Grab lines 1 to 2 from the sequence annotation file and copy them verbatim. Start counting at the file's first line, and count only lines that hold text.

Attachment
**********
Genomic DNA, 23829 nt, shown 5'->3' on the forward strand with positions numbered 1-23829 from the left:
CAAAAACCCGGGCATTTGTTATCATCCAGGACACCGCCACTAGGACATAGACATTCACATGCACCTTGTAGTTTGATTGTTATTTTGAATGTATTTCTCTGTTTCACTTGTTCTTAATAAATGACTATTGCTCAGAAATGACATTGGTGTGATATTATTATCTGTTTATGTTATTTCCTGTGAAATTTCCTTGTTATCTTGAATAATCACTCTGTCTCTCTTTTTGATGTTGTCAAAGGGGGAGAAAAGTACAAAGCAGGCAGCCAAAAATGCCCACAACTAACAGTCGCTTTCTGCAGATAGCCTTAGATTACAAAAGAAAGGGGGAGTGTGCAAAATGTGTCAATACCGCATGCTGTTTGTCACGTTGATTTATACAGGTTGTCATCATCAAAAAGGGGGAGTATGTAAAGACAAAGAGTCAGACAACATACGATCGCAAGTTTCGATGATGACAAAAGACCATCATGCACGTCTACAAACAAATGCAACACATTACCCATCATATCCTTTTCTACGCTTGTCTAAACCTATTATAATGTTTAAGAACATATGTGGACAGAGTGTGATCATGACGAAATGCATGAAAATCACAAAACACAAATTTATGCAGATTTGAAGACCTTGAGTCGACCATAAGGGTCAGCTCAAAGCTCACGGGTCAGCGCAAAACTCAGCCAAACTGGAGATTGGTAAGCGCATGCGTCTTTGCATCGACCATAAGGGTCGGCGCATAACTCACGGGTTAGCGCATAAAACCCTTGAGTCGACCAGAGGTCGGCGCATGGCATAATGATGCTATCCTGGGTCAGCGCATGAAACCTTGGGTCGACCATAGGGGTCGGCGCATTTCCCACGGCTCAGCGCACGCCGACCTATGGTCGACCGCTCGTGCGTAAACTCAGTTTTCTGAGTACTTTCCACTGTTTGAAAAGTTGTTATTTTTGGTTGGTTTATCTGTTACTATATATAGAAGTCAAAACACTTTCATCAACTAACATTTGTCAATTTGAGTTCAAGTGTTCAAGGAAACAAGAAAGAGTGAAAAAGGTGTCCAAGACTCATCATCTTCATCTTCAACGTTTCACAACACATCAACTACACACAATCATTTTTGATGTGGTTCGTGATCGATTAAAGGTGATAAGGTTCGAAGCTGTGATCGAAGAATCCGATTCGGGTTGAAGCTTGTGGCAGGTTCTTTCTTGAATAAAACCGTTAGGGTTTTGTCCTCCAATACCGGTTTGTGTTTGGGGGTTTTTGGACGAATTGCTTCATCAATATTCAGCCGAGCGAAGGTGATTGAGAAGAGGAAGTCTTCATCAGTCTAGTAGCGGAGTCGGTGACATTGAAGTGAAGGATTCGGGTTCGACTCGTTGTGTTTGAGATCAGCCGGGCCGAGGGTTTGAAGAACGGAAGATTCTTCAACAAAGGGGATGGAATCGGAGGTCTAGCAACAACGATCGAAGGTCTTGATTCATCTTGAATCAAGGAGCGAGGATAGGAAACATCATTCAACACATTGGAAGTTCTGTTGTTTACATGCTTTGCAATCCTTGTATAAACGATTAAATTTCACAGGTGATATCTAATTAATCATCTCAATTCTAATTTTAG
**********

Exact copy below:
Genomic DNA, 23829 nt, shown 5'->3' on the forward strand with positions numbered 1-23829 from the left:
CAAAAACCCGGGCATTTGTTATCATCCAGGACACCGCCACTAGGACATAGACATTCACATGCACCTTGTAGTTTGATTGTTATTTTGAATGTATTTCTCTGTTTCACTTGTTCTTAATAAATGACTATTGCTCAGAAATGACATTGGTGTGATATTATTATCTGTTTATGTTATTTCCTGTGAAATTTCCTTGTTATCTTGAATAATCACTCTGTCTCTCTTTTTGATGTTGTCAAAGGGGGAGAAAAGTACAAAGCAGGCAGCCAAAAATGCCCACAACTAACAGTCGCTTTCTGCAGATAGCCTTAGATTACAAAAGAAAGGGGGAGTGTGCAAAATGTGTCAATACCGCATGCTGTTTGTCACGTTGATTTATACAGGTTGTCATCATCAAAAAGGGGGAGTATGTAAAGACAAAGAGTCAGACAACATACGATCGCAAGTTTCGATGATGACAAAAGACCATCATGCACGTCTACAAACAAATGCAACACATTACCCATCATATCCTTTTCTACGCTTGTCTAAACCTATTATAATGTTTAAGAACATATGTGGACAGAGTGTGATCATGACGAAATGCATGAAAATCACAAAACACAAATTTATGCAGATTTGAAGACCTTGAGTCGACCATAAGGGTCAGCTCAAAGCTCACGGGTCAGCGCAAAACTCAGCCAAACTGGAGATTGGTAAGCGCATGCGTCTTTGCATCGACCATAAGGGTCGGCGCATAACTCACGGGTTAGCGCATAAAACCCTTGAGTCGACCAGAGGTCGGCGCATGGCATAATGATGCTATCCTGGGTCAGCGCATGAAACCTTGGGTCGACCATAGGGGTCGGCGCATTTCCCACGGCTCAGCGCACGCCGACCTATGGTCGACCGCTCGTGCGTAAACTCAGTTTTCTGAGTACTTTCCACTGTTTGAAAAGTTGTTATTTTTGGTTGGTTTATCTGTTACTATATATAGAAGTCAAAACACTTTCATCAACTAACATTTGTCAATTTGAGTTCAAGTGTTCAAGGAAACAAGAAAGAGTGAAAAAGGTGTCCAAGACTCATCATCTTCATCTTCAACGTTTCACAACACATCAACTACACACAATCATTTTTGATGTGGTTCGTGATCGATTAAAGGTGATAAGGTTCGAAGCTGTGATCGAAGAATCCGATTCGGGTTGAAGCTTGTGGCAGGTTCTTTCTTGAATAAAACCGTTAGGGTTTTGTCCTCCAATACCGGTTTGTGTTTGGGGGTTTTTGGACGAATTGCTTCATCAATATTCAGCCGAGCGAAGGTGATTGAGAAGAGGAAGTCTTCATCAGTCTAGTAGCGGAGTCGGTGACATTGAAGTGAAGGATTCGGGTTCGACTCGTTGTGTTTGAGATCAGCCGGGCCGAGGGTTTGAAGAACGGAAGATTCTTCAACAAAGGGGATGGAATCGGAGGTCTAGCAACAACGATCGAAGGTCTTGATTCATCTTGAATCAAGGAGCGAGGATAGGAAACATCATTCAACACATTGGAAGTTCTGTTGTTTACATGCTTTGCAATCCTTGTATAAACGATTAAATTTCACAGGTGATATCTAATTAATCATCTCAATTCTAATTTTAG